Monday, June 21, 2010

Scottish Food Fancies - Part 1

As well as bagpipes, tartan, the kilt and big hairy cows, Scotland is also the home of the deep fried Mars Bar -  so you can imagine that when I jumped on my flight from London to Inverness I was probably not expecting the best in the way of culinary experiences. Before I go any further, I will confirm that I am a haggis lover. I am not squeamish about chowing down on this iconic Scottish dish of minced offal, barley, oats and spices, served conveniently in a sheep's stomach. My sister who lives in Scotland thinks the whole idea of haggis is revolting, but happily my lovely Scottish brother in law doesn't feel the same way and treated me to haggis and tatties (potatoes) on my very first night in Scotland.

Haggis dispatched, it was time to see what other culinary treats Scotland had to offer. As it turns out, my visit to Scotland was full of wonderful food experiences - so many in fact that I will be sharing them with you two installments.

Driving around the Scottish Highlands is thirsty work and we decided that afternoon tea was in order. Now, whilst I adore a cup of tea (in fact, I do confess to having a bit of a tea fetish - I have so many varieties and even my desk at work has a pot of tea permanently brewing away on it) I'm generally not a huge cake fan, but when I saw the homemade cakes on offer at this little roadside coffee shop in the middle of nowhere, I just had to indulge. Mine is the chocolate and sour cherry concoction at the front - and boy, was it spectacular. My brother in law chose the creamy caramel delight at the back (which I tasted and can confirm that it was delicious) The cakes were all made by the lady that ran the shop (she also runs the ajoining plant nursery). Teamed with an invigorating pot of freshly brewed tea, it was just perfect.

Whilst visiting the small town of Beauly, I enjoyed this beautiful whole loch trout, at a local restaurant called The Priory (located next to, you guessed it - a 13th Century priory) cooked simply with butter and lemon sauce. It was my first foray into Scottish seafood and as you will see, it wasn't the last. Perhaps it was the deep, dark, cold and very clean waters of the local lochs that made this fish taste so pure and delicious, but it was just perfect.

Oats feature heavily in Scottish cooking and being a big fan of oats I jumped at the chance to try this dish of oat crusted seafood in the little seaside village of Cromarty. The oats were finely ground and seasoned and provided the perfect nutty tasting crust to the super fresh local seafood - scallops, octopus, mussels and salmon. Again, quite a simple dish but so tasty and delicious. I will be stealing the oat crust idea for a dish of my own very soon - it is a great super tasty alternative to breadcrumbs and makes the crust super crispy. Yum!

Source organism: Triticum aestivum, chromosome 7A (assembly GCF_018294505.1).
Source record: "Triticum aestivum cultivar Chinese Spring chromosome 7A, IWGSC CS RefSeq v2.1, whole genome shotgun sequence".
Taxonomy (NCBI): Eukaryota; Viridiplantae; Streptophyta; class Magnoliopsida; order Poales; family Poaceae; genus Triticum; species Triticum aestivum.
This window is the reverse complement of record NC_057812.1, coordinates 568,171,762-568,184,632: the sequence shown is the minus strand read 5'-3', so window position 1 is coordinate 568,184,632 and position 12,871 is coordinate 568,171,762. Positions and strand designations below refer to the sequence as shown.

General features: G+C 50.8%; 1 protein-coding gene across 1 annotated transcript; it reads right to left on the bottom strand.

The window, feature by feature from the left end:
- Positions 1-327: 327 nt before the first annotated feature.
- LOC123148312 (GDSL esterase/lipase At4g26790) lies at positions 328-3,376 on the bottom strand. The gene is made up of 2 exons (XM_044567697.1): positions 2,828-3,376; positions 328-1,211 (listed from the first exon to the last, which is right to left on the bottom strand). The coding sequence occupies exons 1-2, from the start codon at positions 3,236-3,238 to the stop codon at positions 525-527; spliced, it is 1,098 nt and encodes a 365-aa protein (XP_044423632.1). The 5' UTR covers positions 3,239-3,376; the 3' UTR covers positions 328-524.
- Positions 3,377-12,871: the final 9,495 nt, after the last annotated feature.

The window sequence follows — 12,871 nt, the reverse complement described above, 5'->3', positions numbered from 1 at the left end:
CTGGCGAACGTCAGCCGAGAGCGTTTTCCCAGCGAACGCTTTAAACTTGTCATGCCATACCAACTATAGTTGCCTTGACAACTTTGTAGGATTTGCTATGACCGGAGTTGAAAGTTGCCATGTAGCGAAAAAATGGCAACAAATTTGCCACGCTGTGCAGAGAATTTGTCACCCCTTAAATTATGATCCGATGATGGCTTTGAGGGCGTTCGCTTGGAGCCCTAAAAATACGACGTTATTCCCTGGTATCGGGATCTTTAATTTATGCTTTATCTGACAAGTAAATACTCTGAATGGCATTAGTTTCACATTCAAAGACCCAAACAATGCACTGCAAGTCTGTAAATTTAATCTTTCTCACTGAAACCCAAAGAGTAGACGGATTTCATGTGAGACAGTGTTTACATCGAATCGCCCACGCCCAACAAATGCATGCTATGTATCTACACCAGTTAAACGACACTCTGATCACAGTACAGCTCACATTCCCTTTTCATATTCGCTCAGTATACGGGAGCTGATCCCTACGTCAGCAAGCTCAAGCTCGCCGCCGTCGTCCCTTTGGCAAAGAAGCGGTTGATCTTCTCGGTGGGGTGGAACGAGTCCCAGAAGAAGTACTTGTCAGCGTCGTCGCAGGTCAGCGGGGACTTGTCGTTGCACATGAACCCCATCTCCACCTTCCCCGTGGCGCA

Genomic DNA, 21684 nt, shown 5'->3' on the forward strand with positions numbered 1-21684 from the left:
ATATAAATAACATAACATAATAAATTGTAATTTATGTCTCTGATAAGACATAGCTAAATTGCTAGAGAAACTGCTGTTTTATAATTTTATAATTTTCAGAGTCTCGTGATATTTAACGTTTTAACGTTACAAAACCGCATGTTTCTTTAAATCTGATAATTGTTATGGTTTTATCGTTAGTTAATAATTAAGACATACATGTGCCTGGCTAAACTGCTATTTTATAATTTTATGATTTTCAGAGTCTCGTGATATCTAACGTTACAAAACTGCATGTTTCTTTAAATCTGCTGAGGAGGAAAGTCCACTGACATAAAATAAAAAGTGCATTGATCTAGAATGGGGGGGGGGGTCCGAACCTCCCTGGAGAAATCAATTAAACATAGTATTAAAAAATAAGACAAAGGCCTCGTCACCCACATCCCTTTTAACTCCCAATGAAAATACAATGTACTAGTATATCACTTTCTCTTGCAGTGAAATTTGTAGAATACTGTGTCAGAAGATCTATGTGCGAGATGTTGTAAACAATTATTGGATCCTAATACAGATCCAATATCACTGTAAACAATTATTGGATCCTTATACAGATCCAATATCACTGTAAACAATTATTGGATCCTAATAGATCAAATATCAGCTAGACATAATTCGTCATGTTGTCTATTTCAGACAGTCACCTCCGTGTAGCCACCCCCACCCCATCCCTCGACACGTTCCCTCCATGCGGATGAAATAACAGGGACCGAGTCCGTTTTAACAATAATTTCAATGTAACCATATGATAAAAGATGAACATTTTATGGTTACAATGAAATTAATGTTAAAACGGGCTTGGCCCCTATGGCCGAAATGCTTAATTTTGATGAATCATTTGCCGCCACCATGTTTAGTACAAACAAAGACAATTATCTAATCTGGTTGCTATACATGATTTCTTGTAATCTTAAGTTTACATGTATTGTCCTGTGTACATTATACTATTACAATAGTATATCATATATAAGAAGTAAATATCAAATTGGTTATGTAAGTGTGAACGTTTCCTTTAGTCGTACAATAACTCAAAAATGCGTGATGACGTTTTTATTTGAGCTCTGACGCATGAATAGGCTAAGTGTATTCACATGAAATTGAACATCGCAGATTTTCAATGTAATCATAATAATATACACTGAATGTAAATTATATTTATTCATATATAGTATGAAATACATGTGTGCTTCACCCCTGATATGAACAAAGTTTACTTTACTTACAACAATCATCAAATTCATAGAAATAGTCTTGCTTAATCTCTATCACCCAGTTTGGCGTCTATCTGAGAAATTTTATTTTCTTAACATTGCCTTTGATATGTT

Back to The Priory for afternoon tea and a selection of Scottish shortbread, scones, caramels and my favourite - meringues! These meringues were to die for - sandwiched between a layer of freshly whipped cream, they were all I wanted with my pot of tea. The other selections didn't stand a chance, so I can't tell you what they were like!! Those meringues took me to my happy place.

I love a terrine and this game terrine really hit the spot. Made with venison and rabbit, served with hot toast and a housemade beetroot relish, this was perfect washed down with a pint of ale at the Plockton Pub. Does anyone remember the wonderful series "Hamish Macbeth" ? Well it was filmed in the picturesque village of Plockton, which can now add a pretty fabulous terrine to its attractions.

Still at the Plockton Pub - it was cold and windy outside, but this salmon and haddock pie warmed the cockles of my heart. Served with a creamy mustard and herb sauce and a breadcrumb crust, it was comfort food personified. The fish was a mixture of fresh fillets and a touch of smoked haddock, which really took the flavour to another level. It was rich and tasty and the fish was cooked just right.

A change of location now - off to the cobbled streets of Edinburgh for their version of a seafood platter. More like what I would call a chowder - Salmon, mussels, scallops and prawns served with a dash of cream, horseradish and crusty bread. It was big on flavour and once again the seafood was superb - clean, fresh tasting and perfectly cooked.

My love affair with game was indulged in this superb venison pate, flavoured with juniper berries and served with oatcakes, spiced red cabbage and fresh redcurrants. This dish came from a little cafe/restaurant in the village of Cromarty (where you will recall I also enjoyed the fantastic oat crusted seafood) This pate was rich and velvety, with the herbal aromatics of the juniper complimenting the venison beautifully. Teamed with the tart burst of the fresh redcurrants and the nuttiness and texture of the oats, it really was a taste sensation.

So ends the first installment of my favourite Scottish food experiences - there were a whole lot more, which I will share with you all soon in Scottish Food Fancies II. Scotland is indeed proving to be bonny. And not a deep fried Mars Bar in sight.


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